South Scotland

Dumfries summit starts transport 'conversation'

Transport mix Image copyright Other

A summit has been held in Dumfries to examine the key transport issues facing the south west of Scotland.

Transport Minister Humza Yousaf chaired the event at Easterbrook Hall on the Crichton campus.

Deputy First Minister John Swinney also attended the summit looking at concerns about road, rail and bus services in Dumfries and Galloway.

Among the issues discussed was increased investment in the A75 from Gretna to Stranraer.

"We have said that we will be reviewing the National Transport Strategy, it needs that review," said Mr Yousaf.

"That's a strategic 20-year look at transport across Scotland - that initial conversation is starting with the summit here today."

However, he said it would be "silly" to have come to Dumfries with a list of plans before listening to communities.

"We have got to listen to what they want," he said.

"We are going to put that - in four weeks' time - to the public, it will be publicly available and the public will be able to give us their thoughts on what is being said and what is being suggested.

"Then we will continue the conversation - this will not be the last time I will be in Dumfries and Galloway - so we will be back again."

'Major disappointment'

Dumfriesshire's Conservative MSP Oliver Mundell described the summit as a "huge missed opportunity" and said the failure to promise any investment was a "slap in the face" for local people.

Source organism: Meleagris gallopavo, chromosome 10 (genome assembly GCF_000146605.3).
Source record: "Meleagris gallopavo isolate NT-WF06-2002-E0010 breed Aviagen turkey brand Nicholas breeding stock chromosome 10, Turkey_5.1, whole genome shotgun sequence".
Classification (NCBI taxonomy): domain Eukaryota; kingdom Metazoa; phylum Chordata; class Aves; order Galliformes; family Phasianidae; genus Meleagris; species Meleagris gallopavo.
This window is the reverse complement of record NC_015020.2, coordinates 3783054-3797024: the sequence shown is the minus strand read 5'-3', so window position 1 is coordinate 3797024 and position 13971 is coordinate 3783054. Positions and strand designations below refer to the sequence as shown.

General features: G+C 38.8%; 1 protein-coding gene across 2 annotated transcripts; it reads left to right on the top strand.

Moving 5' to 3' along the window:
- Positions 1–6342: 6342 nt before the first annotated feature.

"This transport summit was historic but for all the wrong reasons as it turned out to be a major disappointment in terms of a lack of action from the Scottish government for much-needed transport projects in this region," he said.

"The SNP have been in power for almost a decade and had a perfect opportunity here to outline a timescale for investment to the people of Dumfries and Galloway, yet all we had again was a talking shop and it's turned out to be a huge missed opportunity for real action.

"I didn't expect John Swinney to come to Dumfries with his hard hat and shovel on to the meeting but I would have thought he could have opened his wallet up to help support many projects that local people have been fighting for years to achieve."

More on this story

Related Internet links

The BBC is not responsible for the content of external Internet sites